Posted on | August 1, 2010 | 5 Comments
The twelve animals of the Japanese zodiac (Juni Shi) were introduced into Japan from China. According to Chinese legend, the Jade Emperor chose the animals that would become the twelve zodiac signs as they arrived before him to show their respects. The rat, ox, tiger, hare, dragon, snake, horse, ram, monkey, cock, dog, and boar appeared in that order.
In Japan, the tradition of naming years after animals is said to come directly from a Buddhist legend. Buddha called all the animals of the world together to honor him, but only twelve appeared; each was given a year in the order of its arrival as a reward for faithfulness. The legend also says that the ox was actually first to arrive, but the rat, having hitched a ride on the ox’s back, leaped ahead of the ox and presented itself to Buddha first.
There are variations of this story from both the Japanese and Chinese perspectives. Most people wonder why the dog and not the cat was included as one of the twelve years. In one Chinese version of the story, the Jade Emperor put the rat in charge of extending the imperial invitation for the animals to assemble. Although the cat was a good friend of the rat at the time, the rat forgot to invite him; thus the cat became the rat’s natural enemy.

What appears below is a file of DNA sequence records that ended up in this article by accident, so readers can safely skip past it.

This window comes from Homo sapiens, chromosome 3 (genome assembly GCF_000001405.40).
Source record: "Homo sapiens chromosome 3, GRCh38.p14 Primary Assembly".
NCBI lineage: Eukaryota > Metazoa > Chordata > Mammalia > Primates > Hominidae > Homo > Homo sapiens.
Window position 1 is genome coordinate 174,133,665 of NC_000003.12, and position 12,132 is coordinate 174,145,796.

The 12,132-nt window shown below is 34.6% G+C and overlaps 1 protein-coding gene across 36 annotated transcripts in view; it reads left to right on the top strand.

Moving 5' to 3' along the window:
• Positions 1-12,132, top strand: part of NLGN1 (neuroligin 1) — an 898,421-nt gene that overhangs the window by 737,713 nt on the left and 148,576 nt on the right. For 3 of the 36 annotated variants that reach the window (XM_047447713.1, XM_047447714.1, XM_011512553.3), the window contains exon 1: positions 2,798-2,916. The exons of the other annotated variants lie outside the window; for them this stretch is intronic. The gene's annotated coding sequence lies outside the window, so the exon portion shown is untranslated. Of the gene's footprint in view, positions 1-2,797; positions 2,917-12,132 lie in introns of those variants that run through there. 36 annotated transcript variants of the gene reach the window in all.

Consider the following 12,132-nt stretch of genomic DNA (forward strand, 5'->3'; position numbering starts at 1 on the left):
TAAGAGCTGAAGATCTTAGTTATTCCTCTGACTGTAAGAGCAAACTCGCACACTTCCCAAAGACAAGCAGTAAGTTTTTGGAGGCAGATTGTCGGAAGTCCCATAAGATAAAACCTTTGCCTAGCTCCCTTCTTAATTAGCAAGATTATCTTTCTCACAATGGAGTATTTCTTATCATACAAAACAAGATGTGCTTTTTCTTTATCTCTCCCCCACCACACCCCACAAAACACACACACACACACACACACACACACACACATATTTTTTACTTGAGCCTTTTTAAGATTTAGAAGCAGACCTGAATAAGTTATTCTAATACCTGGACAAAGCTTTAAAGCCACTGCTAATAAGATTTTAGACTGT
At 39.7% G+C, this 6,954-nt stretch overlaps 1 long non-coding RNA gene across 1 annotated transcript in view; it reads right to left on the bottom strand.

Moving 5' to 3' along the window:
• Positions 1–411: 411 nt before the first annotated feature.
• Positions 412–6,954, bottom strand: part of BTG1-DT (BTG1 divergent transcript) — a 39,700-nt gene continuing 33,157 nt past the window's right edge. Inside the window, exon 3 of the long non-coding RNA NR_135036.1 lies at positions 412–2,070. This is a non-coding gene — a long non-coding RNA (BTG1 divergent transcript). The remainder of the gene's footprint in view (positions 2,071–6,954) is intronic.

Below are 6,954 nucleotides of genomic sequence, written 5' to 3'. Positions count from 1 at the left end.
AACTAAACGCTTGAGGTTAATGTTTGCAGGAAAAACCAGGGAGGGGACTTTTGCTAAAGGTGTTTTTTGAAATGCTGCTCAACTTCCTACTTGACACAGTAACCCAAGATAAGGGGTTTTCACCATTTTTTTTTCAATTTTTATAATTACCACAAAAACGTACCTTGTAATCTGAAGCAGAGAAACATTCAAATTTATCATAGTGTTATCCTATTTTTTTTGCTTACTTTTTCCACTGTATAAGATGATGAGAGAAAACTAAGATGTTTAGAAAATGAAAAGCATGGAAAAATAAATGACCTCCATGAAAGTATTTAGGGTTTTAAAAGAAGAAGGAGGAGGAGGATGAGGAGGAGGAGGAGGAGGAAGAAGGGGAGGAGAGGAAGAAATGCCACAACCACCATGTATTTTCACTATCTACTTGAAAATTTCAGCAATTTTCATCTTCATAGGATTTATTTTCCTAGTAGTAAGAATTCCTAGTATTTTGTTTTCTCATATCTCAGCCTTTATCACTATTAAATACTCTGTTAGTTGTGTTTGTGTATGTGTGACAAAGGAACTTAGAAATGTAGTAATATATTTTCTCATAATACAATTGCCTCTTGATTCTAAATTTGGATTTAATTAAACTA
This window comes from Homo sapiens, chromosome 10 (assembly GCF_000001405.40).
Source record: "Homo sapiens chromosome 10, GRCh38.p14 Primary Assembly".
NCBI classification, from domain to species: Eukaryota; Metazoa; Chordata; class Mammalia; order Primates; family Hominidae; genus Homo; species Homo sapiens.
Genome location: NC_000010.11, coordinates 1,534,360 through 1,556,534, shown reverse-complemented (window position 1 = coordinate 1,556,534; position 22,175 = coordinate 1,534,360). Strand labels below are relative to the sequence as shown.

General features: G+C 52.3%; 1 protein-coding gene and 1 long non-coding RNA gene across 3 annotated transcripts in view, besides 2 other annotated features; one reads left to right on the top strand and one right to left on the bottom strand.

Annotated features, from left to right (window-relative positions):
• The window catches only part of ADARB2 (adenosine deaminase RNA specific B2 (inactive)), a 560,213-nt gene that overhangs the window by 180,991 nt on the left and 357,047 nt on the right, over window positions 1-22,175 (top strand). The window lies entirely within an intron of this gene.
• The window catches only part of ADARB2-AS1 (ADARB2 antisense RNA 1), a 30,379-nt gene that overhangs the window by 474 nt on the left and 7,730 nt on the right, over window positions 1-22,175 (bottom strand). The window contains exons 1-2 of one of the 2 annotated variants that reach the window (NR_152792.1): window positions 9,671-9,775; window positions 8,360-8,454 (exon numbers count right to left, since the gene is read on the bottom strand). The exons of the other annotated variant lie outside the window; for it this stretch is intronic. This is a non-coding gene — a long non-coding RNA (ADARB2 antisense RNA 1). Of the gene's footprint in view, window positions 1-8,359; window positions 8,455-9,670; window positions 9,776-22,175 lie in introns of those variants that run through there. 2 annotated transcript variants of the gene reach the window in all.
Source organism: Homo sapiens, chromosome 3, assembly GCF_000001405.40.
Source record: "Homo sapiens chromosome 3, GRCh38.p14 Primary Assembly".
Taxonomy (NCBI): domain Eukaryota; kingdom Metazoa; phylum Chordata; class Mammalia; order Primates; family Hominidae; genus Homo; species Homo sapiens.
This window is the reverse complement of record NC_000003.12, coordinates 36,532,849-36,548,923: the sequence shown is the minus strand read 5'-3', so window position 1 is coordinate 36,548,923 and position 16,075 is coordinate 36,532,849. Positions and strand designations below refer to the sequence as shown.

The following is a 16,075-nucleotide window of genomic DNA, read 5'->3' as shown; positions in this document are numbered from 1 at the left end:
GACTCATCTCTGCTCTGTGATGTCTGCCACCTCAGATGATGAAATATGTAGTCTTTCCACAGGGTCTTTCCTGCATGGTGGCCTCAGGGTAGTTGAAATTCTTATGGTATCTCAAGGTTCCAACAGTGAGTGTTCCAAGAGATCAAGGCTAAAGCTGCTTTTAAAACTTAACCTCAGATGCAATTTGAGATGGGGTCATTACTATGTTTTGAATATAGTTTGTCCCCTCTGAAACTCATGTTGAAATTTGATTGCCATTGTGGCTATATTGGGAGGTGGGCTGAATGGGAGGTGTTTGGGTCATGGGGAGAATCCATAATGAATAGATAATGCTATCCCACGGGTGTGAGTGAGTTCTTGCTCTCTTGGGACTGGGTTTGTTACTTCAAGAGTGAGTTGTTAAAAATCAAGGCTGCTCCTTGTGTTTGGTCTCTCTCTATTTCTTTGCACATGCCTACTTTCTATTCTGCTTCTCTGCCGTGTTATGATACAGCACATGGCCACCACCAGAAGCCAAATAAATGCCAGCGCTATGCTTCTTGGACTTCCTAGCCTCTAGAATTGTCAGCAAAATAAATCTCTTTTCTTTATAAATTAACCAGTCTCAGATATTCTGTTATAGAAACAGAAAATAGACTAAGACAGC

Whichever legend you’d like to believe, all twelve animals of the Oriental zodiac are considered lucky. It is also thought that you can tell a lot about a person by what zodiac year they were born in, very similar to the Western idea of astrological signs. Once you know someone’s animal year, you can also calculate their age, unless they either look twelve years older or younger than their chronological years!
Click here to link to another website for more information on the Japanese zodiac and find the animal sign and personality traits associated to your birth year.